The White House
70 The High Street
High Street Research Team
Since the 1900s this house has always been known as the White House. In the years between 1870 and 1885, there was a small school behind the house.
In 1906 it was the Liberal Party Headquarters, and it was in this year that there were great celebrations as their candidate A. Levy Lever was elected MP for the Harwich Constituency, defeating the Conservative candidate by 342 votes. (See photographs on the right).
The writing on the wall almost opposite the White House says “In Levy we trust with Peckham go bust” (second picture). This today is the entrance to the public car park.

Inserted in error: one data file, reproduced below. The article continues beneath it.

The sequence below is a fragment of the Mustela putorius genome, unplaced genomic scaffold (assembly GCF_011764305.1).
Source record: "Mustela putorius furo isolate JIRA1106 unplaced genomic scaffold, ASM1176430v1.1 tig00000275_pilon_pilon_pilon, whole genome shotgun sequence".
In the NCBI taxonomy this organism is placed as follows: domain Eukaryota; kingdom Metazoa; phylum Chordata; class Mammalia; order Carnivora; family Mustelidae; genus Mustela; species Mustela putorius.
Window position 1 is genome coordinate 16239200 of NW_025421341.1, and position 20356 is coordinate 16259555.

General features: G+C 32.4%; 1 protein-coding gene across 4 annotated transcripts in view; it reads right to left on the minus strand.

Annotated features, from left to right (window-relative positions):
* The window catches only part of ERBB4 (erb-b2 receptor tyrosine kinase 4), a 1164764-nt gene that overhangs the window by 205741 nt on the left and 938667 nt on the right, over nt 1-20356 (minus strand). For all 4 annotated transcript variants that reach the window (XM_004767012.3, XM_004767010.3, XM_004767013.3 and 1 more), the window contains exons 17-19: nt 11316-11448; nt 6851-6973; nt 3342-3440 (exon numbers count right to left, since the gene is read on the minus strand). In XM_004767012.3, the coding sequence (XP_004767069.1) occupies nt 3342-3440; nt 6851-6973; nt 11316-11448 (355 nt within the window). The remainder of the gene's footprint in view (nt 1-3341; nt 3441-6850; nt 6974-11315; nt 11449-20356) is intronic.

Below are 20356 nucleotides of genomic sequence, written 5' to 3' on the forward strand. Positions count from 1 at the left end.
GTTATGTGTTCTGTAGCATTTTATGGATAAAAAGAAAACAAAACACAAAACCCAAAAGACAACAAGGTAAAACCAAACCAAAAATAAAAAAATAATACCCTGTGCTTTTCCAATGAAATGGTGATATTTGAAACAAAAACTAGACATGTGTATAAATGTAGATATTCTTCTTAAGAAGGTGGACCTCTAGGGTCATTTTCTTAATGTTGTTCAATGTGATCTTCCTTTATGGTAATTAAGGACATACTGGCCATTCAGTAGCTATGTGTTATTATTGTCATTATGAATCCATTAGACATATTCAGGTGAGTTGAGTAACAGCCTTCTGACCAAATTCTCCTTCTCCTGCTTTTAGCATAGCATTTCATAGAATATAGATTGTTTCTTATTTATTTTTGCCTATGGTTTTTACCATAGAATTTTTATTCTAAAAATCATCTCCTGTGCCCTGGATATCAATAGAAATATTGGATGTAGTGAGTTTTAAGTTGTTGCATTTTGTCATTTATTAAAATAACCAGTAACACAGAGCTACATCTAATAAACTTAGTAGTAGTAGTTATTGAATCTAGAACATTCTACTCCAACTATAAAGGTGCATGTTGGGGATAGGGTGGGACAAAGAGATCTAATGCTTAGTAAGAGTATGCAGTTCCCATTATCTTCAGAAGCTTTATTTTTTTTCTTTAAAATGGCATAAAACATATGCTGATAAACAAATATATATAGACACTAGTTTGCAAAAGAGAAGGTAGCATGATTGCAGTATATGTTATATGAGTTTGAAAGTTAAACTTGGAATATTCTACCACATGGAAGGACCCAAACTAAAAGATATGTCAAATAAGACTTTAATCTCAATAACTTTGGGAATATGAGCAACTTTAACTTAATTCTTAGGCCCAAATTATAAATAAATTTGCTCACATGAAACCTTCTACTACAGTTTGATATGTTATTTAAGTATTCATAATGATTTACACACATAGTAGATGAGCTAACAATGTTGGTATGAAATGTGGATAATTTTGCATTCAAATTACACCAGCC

In the third picture, the White House has the brick wall and the portico over the door.
In 1910, the result of the election that year resulted in a Conservative candidate being elected MP for the area. According to Nick Butler ‘ the General Elections were extremely lively but essentially good natured affairs’.
Note: It was not until 1918 that women of 30 years and older and who met minimum property qualifications were allowed to vote. Then in 1928, all women over 21 years of age were given the right to vote on equal terms with men.
- The Story of Wivenhoe by Nick Butler
- Wivenhoe, Its Attractions, Pleasures and Eccentrics, Dick Barton